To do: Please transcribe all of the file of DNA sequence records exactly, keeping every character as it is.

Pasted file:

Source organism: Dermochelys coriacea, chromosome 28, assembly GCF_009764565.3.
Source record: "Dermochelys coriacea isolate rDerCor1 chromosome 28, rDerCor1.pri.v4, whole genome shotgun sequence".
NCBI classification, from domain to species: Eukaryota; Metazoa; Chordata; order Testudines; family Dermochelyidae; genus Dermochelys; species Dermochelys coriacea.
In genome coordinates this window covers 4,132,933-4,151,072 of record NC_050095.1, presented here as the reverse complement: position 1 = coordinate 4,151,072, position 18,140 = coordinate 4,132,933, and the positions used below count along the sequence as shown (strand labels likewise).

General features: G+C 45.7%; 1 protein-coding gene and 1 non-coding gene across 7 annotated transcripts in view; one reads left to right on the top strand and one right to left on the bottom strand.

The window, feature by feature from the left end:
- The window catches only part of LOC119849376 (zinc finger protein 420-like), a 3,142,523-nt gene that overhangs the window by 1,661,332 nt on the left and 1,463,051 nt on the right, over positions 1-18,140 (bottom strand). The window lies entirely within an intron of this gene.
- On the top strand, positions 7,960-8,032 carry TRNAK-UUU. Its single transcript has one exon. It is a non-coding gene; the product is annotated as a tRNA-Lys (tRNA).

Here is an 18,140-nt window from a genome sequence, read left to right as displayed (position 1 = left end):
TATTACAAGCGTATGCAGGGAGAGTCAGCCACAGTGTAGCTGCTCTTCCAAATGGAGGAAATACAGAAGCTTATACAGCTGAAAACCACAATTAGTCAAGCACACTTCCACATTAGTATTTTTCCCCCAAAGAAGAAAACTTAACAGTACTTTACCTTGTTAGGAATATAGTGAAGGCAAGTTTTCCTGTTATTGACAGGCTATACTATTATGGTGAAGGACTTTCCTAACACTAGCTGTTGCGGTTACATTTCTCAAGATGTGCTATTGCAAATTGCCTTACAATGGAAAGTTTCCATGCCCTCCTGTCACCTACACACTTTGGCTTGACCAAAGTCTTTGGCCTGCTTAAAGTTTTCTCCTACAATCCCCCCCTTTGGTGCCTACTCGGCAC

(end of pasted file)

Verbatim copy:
Source organism: Dermochelys coriacea, chromosome 28, assembly GCF_009764565.3.
Source record: "Dermochelys coriacea isolate rDerCor1 chromosome 28, rDerCor1.pri.v4, whole genome shotgun sequence".
NCBI classification, from domain to species: Eukaryota; Metazoa; Chordata; order Testudines; family Dermochelyidae; genus Dermochelys; species Dermochelys coriacea.
In genome coordinates this window covers 4,132,933-4,151,072 of record NC_050095.1, presented here as the reverse complement: position 1 = coordinate 4,151,072, position 18,140 = coordinate 4,132,933, and the positions used below count along the sequence as shown (strand labels likewise).

General features: G+C 45.7%; 1 protein-coding gene and 1 non-coding gene across 7 annotated transcripts in view; one reads left to right on the top strand and one right to left on the bottom strand.

The window, feature by feature from the left end:
- The window catches only part of LOC119849376 (zinc finger protein 420-like), a 3,142,523-nt gene that overhangs the window by 1,661,332 nt on the left and 1,463,051 nt on the right, over positions 1-18,140 (bottom strand). The window lies entirely within an intron of this gene.
- On the top strand, positions 7,960-8,032 carry TRNAK-UUU. Its single transcript has one exon. It is a non-coding gene; the product is annotated as a tRNA-Lys (tRNA).

Here is an 18,140-nt window from a genome sequence, read left to right as displayed (position 1 = left end):
TATTACAAGCGTATGCAGGGAGAGTCAGCCACAGTGTAGCTGCTCTTCCAAATGGAGGAAATACAGAAGCTTATACAGCTGAAAACCACAATTAGTCAAGCACACTTCCACATTAGTATTTTTCCCCCAAAGAAGAAAACTTAACAGTACTTTACCTTGTTAGGAATATAGTGAAGGCAAGTTTTCCTGTTATTGACAGGCTATACTATTATGGTGAAGGACTTTCCTAACACTAGCTGTTGCGGTTACATTTCTCAAGATGTGCTATTGCAAATTGCCTTACAATGGAAAGTTTCCATGCCCTCCTGTCACCTACACACTTTGGCTTGACCAAAGTCTTTGGCCTGCTTAAAGTTTTCTCCTACAATCCCCCCCTTTGGTGCCTACTCGGCAC